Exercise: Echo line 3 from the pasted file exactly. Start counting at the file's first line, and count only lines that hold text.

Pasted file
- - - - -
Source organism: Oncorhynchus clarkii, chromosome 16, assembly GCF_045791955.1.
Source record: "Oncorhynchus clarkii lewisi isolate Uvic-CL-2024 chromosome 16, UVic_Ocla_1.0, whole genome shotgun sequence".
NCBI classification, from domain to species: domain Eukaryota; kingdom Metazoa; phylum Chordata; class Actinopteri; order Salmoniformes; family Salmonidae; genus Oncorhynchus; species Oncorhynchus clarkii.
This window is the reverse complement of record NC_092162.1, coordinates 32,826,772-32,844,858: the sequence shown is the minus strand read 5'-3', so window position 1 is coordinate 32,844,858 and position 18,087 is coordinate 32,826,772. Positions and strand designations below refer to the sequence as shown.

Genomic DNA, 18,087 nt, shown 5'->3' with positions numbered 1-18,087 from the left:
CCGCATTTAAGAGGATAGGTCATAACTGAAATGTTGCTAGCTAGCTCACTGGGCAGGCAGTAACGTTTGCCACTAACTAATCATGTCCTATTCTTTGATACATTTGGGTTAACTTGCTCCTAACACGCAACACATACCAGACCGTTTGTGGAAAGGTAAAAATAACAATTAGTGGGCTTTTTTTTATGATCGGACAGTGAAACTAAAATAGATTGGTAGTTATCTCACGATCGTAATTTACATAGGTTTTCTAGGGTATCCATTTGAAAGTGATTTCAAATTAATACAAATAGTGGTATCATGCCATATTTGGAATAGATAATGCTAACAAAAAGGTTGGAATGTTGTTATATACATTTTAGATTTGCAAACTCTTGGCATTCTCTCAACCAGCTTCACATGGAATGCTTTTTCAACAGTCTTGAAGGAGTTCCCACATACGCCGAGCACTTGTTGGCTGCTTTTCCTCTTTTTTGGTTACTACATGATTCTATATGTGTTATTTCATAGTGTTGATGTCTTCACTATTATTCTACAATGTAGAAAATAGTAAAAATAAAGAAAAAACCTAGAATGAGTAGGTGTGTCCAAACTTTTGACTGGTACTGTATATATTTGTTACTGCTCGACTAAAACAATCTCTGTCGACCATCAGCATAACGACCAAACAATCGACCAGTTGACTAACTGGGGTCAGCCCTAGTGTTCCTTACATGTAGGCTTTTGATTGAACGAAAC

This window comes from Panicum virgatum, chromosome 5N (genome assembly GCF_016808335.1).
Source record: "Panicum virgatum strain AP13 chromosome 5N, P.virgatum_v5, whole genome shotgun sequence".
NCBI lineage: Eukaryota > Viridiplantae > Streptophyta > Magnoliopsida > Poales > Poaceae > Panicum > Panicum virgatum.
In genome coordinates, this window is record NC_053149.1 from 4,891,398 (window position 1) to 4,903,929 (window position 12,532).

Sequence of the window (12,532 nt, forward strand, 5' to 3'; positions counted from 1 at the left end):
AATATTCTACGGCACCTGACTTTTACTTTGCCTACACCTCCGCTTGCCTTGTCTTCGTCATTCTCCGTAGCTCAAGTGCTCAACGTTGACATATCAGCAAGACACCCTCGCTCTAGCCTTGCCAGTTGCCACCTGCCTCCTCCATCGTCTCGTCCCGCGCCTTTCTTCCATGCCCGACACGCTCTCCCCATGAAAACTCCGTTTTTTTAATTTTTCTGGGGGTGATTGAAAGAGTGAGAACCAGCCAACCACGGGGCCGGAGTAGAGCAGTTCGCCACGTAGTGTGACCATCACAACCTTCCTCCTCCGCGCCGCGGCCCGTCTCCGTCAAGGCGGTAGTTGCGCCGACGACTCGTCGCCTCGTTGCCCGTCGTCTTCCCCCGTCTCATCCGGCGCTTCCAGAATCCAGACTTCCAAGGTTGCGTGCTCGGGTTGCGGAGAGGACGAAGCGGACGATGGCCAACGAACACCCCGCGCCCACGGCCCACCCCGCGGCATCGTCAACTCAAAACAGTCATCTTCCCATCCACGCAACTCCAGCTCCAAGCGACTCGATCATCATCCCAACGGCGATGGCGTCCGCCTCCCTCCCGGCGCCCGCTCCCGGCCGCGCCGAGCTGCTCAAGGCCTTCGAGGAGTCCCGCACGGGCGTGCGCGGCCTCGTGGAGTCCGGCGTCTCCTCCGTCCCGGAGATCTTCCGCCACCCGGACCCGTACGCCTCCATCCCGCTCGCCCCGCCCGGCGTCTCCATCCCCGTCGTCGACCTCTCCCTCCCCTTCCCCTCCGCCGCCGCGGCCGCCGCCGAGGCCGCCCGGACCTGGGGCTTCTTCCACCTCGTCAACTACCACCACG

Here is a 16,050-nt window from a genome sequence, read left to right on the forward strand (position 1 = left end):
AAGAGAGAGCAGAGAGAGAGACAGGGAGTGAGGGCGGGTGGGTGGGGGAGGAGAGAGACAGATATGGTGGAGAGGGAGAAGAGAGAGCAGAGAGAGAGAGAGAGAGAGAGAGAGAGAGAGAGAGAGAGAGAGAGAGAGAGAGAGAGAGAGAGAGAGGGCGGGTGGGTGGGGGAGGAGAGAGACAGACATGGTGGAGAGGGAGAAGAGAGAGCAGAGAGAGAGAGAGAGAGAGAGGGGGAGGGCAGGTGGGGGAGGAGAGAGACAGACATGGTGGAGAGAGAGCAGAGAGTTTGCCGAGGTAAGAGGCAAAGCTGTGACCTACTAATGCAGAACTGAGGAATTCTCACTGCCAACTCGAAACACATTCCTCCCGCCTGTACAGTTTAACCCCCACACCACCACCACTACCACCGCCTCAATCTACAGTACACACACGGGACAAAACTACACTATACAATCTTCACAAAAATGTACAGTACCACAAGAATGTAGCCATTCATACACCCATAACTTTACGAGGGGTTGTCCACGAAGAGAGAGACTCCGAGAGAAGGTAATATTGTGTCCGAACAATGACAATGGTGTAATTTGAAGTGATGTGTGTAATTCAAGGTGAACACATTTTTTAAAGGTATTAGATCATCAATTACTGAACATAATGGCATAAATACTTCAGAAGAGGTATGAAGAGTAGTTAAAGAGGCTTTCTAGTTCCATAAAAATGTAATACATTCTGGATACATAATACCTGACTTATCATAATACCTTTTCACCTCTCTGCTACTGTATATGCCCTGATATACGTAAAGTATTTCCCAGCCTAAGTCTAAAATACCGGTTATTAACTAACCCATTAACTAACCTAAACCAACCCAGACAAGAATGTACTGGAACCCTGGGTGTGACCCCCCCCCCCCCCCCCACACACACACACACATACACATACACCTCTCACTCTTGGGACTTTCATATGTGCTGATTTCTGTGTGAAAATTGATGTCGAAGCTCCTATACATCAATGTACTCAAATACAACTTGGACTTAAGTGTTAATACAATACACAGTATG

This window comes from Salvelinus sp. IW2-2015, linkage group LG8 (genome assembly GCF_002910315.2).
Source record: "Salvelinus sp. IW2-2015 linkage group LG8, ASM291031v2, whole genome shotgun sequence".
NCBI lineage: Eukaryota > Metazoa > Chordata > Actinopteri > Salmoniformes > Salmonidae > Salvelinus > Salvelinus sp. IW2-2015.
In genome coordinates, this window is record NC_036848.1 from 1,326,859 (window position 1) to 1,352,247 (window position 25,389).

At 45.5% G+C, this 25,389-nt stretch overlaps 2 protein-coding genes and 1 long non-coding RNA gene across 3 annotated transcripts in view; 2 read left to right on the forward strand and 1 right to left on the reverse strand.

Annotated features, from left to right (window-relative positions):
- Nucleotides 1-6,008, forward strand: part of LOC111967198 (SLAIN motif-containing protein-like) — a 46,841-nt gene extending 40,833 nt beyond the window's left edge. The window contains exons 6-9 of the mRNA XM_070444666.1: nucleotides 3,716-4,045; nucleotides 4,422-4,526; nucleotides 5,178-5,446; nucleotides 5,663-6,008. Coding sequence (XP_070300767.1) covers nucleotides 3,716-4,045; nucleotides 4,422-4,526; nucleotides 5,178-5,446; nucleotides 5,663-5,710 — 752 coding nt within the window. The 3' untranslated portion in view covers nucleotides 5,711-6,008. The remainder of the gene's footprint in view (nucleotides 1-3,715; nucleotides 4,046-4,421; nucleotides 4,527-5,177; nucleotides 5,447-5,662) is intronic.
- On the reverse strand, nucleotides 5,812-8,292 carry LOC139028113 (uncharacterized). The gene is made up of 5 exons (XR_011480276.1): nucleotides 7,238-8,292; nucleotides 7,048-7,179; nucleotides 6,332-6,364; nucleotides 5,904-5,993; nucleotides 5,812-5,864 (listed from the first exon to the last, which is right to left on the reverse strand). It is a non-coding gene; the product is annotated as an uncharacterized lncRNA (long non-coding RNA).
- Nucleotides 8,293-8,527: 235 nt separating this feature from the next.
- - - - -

NCBI classification, from domain to species: domain Eukaryota; kingdom Metazoa; phylum Chordata; class Actinopteri; order Salmoniformes; family Salmonidae; genus Oncorhynchus; species Oncorhynchus clarkii.